A ‘Smart Thermostat’ mode or function on gas fireplaces modulates the flames up or down to meet the set room temperature. This means that gas is conserved, and a flame is maintained for longer than normally possible. A standard thermostat operates by running at a set flame height and then switches on/off when the room temperature is met. Flame height is not increased or decreased to accommodate for the varying temperature.
Ceramic Glass is commonly used on high heat output fireplaces such as wood stoves and heaters or high capacity gas fireplaces. Ceramic glass can hold a greater amount of heat than tempered glass and therefore often increases a fireplaces ability to offer increased radiant heat.
Tempered glass is regular glass that has been heat-treated to increase strength and thermal shock resistance to prevent injury by changing the break pattern. Tempered glass is the most commonly used glass on gas fireplaces.
Fireplace fans are air-circulating units designed to maximise the power of your fireplace blower by moving warm air into other areas of your home. These fans can sometimes be added as an accessory to circulate warm air into your home.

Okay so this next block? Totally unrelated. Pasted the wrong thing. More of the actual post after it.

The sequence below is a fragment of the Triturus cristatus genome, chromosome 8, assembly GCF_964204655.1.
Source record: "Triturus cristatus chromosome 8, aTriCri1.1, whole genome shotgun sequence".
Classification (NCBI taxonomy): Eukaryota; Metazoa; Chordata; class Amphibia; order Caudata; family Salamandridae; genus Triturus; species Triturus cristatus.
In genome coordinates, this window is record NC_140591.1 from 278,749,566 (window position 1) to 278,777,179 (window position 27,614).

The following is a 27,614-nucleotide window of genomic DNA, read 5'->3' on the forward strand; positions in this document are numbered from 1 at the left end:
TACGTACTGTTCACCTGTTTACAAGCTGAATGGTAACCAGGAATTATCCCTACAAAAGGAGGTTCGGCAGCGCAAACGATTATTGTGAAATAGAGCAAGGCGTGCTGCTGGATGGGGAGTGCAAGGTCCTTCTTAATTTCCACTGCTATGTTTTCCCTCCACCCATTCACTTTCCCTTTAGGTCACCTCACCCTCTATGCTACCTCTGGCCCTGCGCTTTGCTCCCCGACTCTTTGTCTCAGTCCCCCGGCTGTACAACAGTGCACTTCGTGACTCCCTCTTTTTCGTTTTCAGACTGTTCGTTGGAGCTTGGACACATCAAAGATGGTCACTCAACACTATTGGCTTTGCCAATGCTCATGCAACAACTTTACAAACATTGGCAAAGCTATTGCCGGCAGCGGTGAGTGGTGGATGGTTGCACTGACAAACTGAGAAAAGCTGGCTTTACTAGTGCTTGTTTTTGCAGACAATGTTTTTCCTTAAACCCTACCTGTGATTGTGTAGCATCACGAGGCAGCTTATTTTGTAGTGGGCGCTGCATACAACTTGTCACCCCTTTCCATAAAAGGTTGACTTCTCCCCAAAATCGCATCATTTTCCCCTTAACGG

A fireplace is sometimes installed on an external wall of a home by cutting a hole in the wall with the firebox positioned outside rather than within a chimney breast. This is accomplished by installing with a weather box structure around the firebox. The weather box is usually constructed out of steel or brickwork. The advantage of a weather box is no loss of interior floor space and not having to build a mock chimney structure within the room.
Accent lighting is used in modern gas fireplaces to highlight certain elements of the fireplace. For occasions when you want no heat at all, you can turn on the accent lights and enjoy a warm glow without actual flames. Of course, your accent lights can be used when the fire is burning as well.
To learn more about Lopi’s range of Wood and Gas Fireplaces, visit our website or select from our Product Brochures below: